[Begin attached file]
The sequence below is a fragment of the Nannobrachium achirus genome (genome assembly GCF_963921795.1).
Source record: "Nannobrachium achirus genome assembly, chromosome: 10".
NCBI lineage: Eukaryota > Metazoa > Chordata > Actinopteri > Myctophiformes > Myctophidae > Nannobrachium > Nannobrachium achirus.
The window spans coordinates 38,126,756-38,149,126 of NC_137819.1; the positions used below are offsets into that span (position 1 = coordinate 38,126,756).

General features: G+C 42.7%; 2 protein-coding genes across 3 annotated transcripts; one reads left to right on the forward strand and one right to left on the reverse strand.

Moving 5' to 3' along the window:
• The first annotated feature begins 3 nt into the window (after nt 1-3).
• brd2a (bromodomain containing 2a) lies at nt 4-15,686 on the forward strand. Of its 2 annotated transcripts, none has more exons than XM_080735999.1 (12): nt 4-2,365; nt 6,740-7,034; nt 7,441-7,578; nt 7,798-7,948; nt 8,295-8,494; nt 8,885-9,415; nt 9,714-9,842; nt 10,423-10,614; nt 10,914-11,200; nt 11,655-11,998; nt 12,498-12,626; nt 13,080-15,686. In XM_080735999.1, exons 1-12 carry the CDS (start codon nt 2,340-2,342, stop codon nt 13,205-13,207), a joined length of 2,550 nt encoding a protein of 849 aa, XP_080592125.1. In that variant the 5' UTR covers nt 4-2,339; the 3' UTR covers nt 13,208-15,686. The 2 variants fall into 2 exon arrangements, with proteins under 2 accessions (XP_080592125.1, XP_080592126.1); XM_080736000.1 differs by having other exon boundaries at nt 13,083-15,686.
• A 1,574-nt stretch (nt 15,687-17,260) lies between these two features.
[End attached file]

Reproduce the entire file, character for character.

The sequence below is a fragment of the Nannobrachium achirus genome (genome assembly GCF_963921795.1).
Source record: "Nannobrachium achirus genome assembly, chromosome: 10".
NCBI lineage: Eukaryota > Metazoa > Chordata > Actinopteri > Myctophiformes > Myctophidae > Nannobrachium > Nannobrachium achirus.
The window spans coordinates 38,126,756-38,149,126 of NC_137819.1; the positions used below are offsets into that span (position 1 = coordinate 38,126,756).

General features: G+C 42.7%; 2 protein-coding genes across 3 annotated transcripts; one reads left to right on the forward strand and one right to left on the reverse strand.

Moving 5' to 3' along the window:
• The first annotated feature begins 3 nt into the window (after nt 1-3).
• brd2a (bromodomain containing 2a) lies at nt 4-15,686 on the forward strand. Of its 2 annotated transcripts, none has more exons than XM_080735999.1 (12): nt 4-2,365; nt 6,740-7,034; nt 7,441-7,578; nt 7,798-7,948; nt 8,295-8,494; nt 8,885-9,415; nt 9,714-9,842; nt 10,423-10,614; nt 10,914-11,200; nt 11,655-11,998; nt 12,498-12,626; nt 13,080-15,686. In XM_080735999.1, exons 1-12 carry the CDS (start codon nt 2,340-2,342, stop codon nt 13,205-13,207), a joined length of 2,550 nt encoding a protein of 849 aa, XP_080592125.1. In that variant the 5' UTR covers nt 4-2,339; the 3' UTR covers nt 13,208-15,686. The 2 variants fall into 2 exon arrangements, with proteins under 2 accessions (XP_080592125.1, XP_080592126.1); XM_080736000.1 differs by having other exon boundaries at nt 13,083-15,686.
• A 1,574-nt stretch (nt 15,687-17,260) lies between these two features.